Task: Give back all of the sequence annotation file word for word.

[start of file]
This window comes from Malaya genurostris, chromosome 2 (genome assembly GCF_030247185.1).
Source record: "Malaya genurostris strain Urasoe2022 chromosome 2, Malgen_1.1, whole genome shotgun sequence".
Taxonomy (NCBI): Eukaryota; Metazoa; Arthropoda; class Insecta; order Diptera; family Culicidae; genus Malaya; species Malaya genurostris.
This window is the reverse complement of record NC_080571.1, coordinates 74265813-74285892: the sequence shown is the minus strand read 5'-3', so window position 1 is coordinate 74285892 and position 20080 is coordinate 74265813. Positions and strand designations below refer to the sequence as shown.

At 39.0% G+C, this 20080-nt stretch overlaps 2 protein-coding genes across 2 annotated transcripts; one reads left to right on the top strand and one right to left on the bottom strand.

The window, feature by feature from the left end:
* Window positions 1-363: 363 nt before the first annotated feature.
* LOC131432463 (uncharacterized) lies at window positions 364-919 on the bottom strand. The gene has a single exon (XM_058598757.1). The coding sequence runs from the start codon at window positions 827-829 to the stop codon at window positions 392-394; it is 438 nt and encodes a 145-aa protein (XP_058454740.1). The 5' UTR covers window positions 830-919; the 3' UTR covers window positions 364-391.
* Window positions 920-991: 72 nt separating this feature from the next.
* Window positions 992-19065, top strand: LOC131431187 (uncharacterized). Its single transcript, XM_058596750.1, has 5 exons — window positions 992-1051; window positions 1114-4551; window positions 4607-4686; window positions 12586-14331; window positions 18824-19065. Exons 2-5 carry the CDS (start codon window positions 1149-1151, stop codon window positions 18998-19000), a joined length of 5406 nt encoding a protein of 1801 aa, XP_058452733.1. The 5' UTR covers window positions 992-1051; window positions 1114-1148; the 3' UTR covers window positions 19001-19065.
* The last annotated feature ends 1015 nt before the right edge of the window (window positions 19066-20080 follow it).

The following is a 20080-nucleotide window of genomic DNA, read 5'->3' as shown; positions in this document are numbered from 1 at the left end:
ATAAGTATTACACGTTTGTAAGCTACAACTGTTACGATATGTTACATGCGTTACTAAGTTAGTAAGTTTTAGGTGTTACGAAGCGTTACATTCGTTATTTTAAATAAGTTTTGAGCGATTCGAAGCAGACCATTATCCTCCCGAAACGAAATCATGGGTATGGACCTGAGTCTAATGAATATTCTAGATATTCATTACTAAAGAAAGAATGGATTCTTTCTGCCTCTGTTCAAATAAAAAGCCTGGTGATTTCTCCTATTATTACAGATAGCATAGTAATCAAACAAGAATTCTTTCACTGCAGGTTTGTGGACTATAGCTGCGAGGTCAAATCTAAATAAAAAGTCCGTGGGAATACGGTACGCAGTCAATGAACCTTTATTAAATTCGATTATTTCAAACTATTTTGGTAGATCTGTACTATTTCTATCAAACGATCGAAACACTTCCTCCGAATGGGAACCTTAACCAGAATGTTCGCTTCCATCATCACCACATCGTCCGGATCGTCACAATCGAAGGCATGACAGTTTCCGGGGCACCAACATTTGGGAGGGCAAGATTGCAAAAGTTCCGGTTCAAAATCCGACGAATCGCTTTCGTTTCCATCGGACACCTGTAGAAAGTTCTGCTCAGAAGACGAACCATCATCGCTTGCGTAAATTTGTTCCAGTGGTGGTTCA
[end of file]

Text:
This window comes from Malaya genurostris, chromosome 2 (genome assembly GCF_030247185.1).
Source record: "Malaya genurostris strain Urasoe2022 chromosome 2, Malgen_1.1, whole genome shotgun sequence".
Taxonomy (NCBI): Eukaryota; Metazoa; Arthropoda; class Insecta; order Diptera; family Culicidae; genus Malaya; species Malaya genurostris.
This window is the reverse complement of record NC_080571.1, coordinates 74265813-74285892: the sequence shown is the minus strand read 5'-3', so window position 1 is coordinate 74285892 and position 20080 is coordinate 74265813. Positions and strand designations below refer to the sequence as shown.

At 39.0% G+C, this 20080-nt stretch overlaps 2 protein-coding genes across 2 annotated transcripts; one reads left to right on the top strand and one right to left on the bottom strand.

The window, feature by feature from the left end:
* Window positions 1-363: 363 nt before the first annotated feature.
* LOC131432463 (uncharacterized) lies at window positions 364-919 on the bottom strand. The gene has a single exon (XM_058598757.1). The coding sequence runs from the start codon at window positions 827-829 to the stop codon at window positions 392-394; it is 438 nt and encodes a 145-aa protein (XP_058454740.1). The 5' UTR covers window positions 830-919; the 3' UTR covers window positions 364-391.
* Window positions 920-991: 72 nt separating this feature from the next.
* Window positions 992-19065, top strand: LOC131431187 (uncharacterized). Its single transcript, XM_058596750.1, has 5 exons — window positions 992-1051; window positions 1114-4551; window positions 4607-4686; window positions 12586-14331; window positions 18824-19065. Exons 2-5 carry the CDS (start codon window positions 1149-1151, stop codon window positions 18998-19000), a joined length of 5406 nt encoding a protein of 1801 aa, XP_058452733.1. The 5' UTR covers window positions 992-1051; window positions 1114-1148; the 3' UTR covers window positions 19001-19065.
* The last annotated feature ends 1015 nt before the right edge of the window (window positions 19066-20080 follow it).

The following is a 20080-nucleotide window of genomic DNA, read 5'->3' as shown; positions in this document are numbered from 1 at the left end:
ATAAGTATTACACGTTTGTAAGCTACAACTGTTACGATATGTTACATGCGTTACTAAGTTAGTAAGTTTTAGGTGTTACGAAGCGTTACATTCGTTATTTTAAATAAGTTTTGAGCGATTCGAAGCAGACCATTATCCTCCCGAAACGAAATCATGGGTATGGACCTGAGTCTAATGAATATTCTAGATATTCATTACTAAAGAAAGAATGGATTCTTTCTGCCTCTGTTCAAATAAAAAGCCTGGTGATTTCTCCTATTATTACAGATAGCATAGTAATCAAACAAGAATTCTTTCACTGCAGGTTTGTGGACTATAGCTGCGAGGTCAAATCTAAATAAAAAGTCCGTGGGAATACGGTACGCAGTCAATGAACCTTTATTAAATTCGATTATTTCAAACTATTTTGGTAGATCTGTACTATTTCTATCAAACGATCGAAACACTTCCTCCGAATGGGAACCTTAACCAGAATGTTCGCTTCCATCATCACCACATCGTCCGGATCGTCACAATCGAAGGCATGACAGTTTCCGGGGCACCAACATTTGGGAGGGCAAGATTGCAAAAGTTCCGGTTCAAAATCCGACGAATCGCTTTCGTTTCCATCGGACACCTGTAGAAAGTTCTGCTCAGAAGACGAACCATCATCGCTTGCGTAAATTTGTTCCAGTGGTGGTTCA